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Animal Protection and Rescue League v. State

February 4, 2008

ANIMAL PROTECTION AND RESCUE LEAGUE; DOROTA VALLI, PLAINTIFFS,
v.
STATE OF CALIFORNIA; CITY OF SAN DIEGO DEPARTMENT OF PARKS AND RECREATION; MAYOR JERRY SANDERS, DEFENDANTS.



The opinion of the court was delivered by: Hon. Jeffrey T. Miller United States District Judge

ORDER VACATING FEBRUARY 1, 2008 ORDER; DENYING MOTION FOR TEMPORARY RESTRAINING ORDER; REQUEST FOR BRIEFING; SCHEDULING ORDER

The court hereby vacates the order entered on February 1, 2008 (Docket No. 31). Through inadvertence, an earlier draft of the order was docketed. The corrected order is fully set forth below.

INTRODUCTION

Plaintiffs Animal Protection and Rescue League ("APRL") and Dorota Valli move for a temporary restraining order ("TRO") to compel defendant City of San Diego ("City") to place a seasonal rope barrier at the La Jolla Children's Pool Beach ("CPB") to limit human interaction with harbor seals during pupping season. Defendants City and Mayor Jerry Sanders oppose the motion, defendant State of California did not file a response to the TRO application and represented at the time of oral argument that the State of California took no position with respect to the rope barrier, and prospective Intervenor, Valerie O'Sullivan, opposes the motion. For the reasons set forth below, the TRO application is denied.

BACKGROUND

In 1930 Ellen Scripps requested and received approval for the construction of a 300-foot concrete breakwater in the Pacific Ocean adjacent to La Jolla to create a bathing pool.*fn1 The State of California granted lands, including the lands encompassing CPB to the City in trust. One condition of the trust provided that City was to devote the land "exclusively to public park, bathing pool for children, parkway, highway, playground and recreational purposes, and to such other uses as may be incident to, or convenient for the full enjoyment of, such purposes. . . ." By 1997, CPB was no longer usable as a bathing beach because of contamination caused by the presence of harbor seals and sea lions.

On March 12, 2004, Prospective Intervenor, Valerie O'Sullivan, commenced an action in San Diego alleging City violated the 1931 statutorily-created public trust for the area known as CPB (the "1931 Tidelands Grant"). O'Sullivan v. City of San Diego, No. GIC 826918, (S.D. Sup.Ct. 2004) (Intervenor's Exh. 1). Among other things, Superior Court Judge William Pate concluded: (1) since 1997, the beach and water inside the breakwater are polluted and pose a health risk to humans because of high concentrations of seal feces; (2) in its present state, CPB is not suitable for the uses enumerated in the 1931 Tidelands Grant; (3) placement of a rope barrier at CPB further restricted public access to CPB and contributed to the increase in pollution; (4) the Marine Mammal Protection Act ("MMPA") §109(h) permits the removal of the seal population from CPB; and (5) James Lecky, West Coast Administrator from the National Marine Fishery Services ("NMFS") advised the City that §109(h) of MMPA permitted the city to address the health and safety issues presented at CPB and that the harbor seals are not a threatened or endangered species. In light of the legal and factual findings of the Superior Court, the City was "ordered to employ all reasonable means to restore the Pool to its 1941 condition by removing the sand build-up and further to reduce the level of water contamination in the Pool to levels certified by the County of San Diego as being safe for humans." The order, entered on August 26, 2005, required the City to comply with the court's order within six months. The City has yet to comply with the court's order.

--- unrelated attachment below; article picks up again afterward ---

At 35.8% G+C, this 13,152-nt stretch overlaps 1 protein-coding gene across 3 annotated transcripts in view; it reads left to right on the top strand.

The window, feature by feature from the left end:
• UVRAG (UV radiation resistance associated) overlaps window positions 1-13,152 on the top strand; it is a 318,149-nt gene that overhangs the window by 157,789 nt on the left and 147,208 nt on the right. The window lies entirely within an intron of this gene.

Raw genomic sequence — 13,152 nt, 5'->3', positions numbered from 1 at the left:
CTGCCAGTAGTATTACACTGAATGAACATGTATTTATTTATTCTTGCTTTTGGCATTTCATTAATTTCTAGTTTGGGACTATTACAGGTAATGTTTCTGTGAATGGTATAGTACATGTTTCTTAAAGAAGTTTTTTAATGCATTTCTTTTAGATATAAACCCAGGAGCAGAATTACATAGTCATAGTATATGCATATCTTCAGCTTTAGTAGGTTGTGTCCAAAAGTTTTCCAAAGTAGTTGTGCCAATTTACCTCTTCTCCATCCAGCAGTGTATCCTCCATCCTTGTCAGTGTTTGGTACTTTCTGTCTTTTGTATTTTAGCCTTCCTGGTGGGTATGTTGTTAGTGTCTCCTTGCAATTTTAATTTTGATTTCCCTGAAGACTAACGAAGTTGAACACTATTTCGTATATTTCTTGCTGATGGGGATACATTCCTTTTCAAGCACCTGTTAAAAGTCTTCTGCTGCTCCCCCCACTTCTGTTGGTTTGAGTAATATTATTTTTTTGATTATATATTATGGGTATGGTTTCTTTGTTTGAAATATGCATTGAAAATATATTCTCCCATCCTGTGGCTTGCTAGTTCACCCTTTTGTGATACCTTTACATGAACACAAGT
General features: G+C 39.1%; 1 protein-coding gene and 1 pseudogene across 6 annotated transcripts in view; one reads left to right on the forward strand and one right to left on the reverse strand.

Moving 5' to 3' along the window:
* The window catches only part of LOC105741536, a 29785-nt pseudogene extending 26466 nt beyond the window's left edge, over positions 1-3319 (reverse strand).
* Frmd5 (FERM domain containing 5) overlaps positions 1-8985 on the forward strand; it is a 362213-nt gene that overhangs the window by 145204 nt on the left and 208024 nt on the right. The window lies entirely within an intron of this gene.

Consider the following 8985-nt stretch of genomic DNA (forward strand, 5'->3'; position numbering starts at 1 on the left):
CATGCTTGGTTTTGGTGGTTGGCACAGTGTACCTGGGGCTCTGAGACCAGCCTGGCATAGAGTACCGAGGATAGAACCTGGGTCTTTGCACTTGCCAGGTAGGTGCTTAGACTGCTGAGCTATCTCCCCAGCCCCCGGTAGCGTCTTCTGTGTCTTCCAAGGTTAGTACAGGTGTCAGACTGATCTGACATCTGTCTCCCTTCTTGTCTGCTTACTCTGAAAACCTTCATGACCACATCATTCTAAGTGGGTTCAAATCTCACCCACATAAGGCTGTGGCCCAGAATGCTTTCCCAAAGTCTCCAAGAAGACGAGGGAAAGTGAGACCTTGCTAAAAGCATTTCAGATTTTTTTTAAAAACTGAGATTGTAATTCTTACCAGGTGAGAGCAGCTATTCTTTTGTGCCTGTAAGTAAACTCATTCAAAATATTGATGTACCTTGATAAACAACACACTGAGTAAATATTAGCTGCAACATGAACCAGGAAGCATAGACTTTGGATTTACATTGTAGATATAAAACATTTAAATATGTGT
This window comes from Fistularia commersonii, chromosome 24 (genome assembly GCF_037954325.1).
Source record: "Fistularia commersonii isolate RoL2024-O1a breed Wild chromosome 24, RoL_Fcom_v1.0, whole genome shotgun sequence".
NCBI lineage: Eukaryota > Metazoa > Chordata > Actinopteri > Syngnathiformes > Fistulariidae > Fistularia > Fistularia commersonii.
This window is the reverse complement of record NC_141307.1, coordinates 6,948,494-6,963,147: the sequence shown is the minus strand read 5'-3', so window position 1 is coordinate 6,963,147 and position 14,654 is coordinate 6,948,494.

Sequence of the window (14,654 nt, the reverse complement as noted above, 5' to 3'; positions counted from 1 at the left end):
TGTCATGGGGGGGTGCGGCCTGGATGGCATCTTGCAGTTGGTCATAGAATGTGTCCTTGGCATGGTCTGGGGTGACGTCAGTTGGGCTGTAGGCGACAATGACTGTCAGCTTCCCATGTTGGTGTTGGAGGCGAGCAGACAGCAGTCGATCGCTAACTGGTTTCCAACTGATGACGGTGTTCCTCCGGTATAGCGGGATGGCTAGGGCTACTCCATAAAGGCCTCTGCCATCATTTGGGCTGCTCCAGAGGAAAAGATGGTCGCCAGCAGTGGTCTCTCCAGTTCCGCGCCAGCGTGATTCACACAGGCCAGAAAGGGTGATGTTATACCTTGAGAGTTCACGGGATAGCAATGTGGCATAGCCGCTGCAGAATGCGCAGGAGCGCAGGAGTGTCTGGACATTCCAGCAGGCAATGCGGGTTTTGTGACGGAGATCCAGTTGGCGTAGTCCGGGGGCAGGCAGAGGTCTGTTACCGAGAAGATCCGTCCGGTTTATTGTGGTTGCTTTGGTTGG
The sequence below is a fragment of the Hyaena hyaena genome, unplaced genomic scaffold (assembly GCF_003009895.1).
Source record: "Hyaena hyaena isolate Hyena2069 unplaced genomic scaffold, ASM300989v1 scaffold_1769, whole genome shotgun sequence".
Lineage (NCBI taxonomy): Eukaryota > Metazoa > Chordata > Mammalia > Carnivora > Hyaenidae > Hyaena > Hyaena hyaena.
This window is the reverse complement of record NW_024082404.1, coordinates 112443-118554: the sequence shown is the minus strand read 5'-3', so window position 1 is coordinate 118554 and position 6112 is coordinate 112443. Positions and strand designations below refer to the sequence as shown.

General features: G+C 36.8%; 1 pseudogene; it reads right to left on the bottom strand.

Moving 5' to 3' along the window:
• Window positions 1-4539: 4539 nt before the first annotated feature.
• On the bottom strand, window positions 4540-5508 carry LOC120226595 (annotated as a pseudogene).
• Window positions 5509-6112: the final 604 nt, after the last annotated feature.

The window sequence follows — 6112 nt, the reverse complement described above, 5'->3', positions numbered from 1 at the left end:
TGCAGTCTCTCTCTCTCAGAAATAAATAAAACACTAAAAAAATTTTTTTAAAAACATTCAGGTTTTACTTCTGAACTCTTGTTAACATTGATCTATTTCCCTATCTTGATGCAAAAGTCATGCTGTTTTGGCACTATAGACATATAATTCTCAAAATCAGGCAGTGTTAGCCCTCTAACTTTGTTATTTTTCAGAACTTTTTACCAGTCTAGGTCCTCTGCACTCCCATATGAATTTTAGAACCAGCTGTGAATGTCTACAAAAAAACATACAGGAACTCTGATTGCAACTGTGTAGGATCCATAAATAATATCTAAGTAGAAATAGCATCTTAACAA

The City appealed; and the Court of Appeal affirmed the judgment of the Superior Court. The appellate court discussed the applicability of §109(h) of MMPA to the CPB, noting that the exception applied under the circumstances:

Because feces from the substantial number of seals at the Children's Pool result in high levels of water pollution, it can reasonably be concluded there is damage to public property and danger to the health and safety of persons at the children's Pool within the meaning of those exceptions. Considering those circumstances, the trial court could reasonably conclude those exceptions to the MMPA applied and did not preclude its injunction against City requiring City to, in effect, remediate those problems by restoring the Children's Pool to its 1941 condition. (Intervenor's Exh. 2, pp. 45-46).

After the California Supreme Court denied review, City filed a "Motion to Clarify the Court's Injunction" which requested the court to reconsider the "rope issue" and permit the City to place a rope barrier on the shore of CPB. (Intervenor's Exh. 4). Judge Hofmann declined to reconsider the "rope issue" stating:

Specifically, the 'rope issue' was discussed in both this Court's and the Court of Appeal's final rulings in favor of Plaintiff and against the City. Ultimately, both Courts found that the placement of a 'rope barrier cutting off public access to the Pool' . . . resulted in the City's breach of its obligations as trustee under the subject Trust.

Id. Further, the court noted that "the relevant issue has been considered and decided, and the Court's directives to the City are clear and unambiguous." Id.

On December 11, 2007 Plaintiffs commenced the present action seeking injunctive relief to compel Defendants (1) to obtain a MMPA permit prior to "attempting to scare the seals away," (Comp. ΒΆ26); and (2) to place a rope barrier at CPB during pupping season. Plaintiffs now move for a TRO to compel Defendants to install a rope barrier at CPB during seal pupping ...


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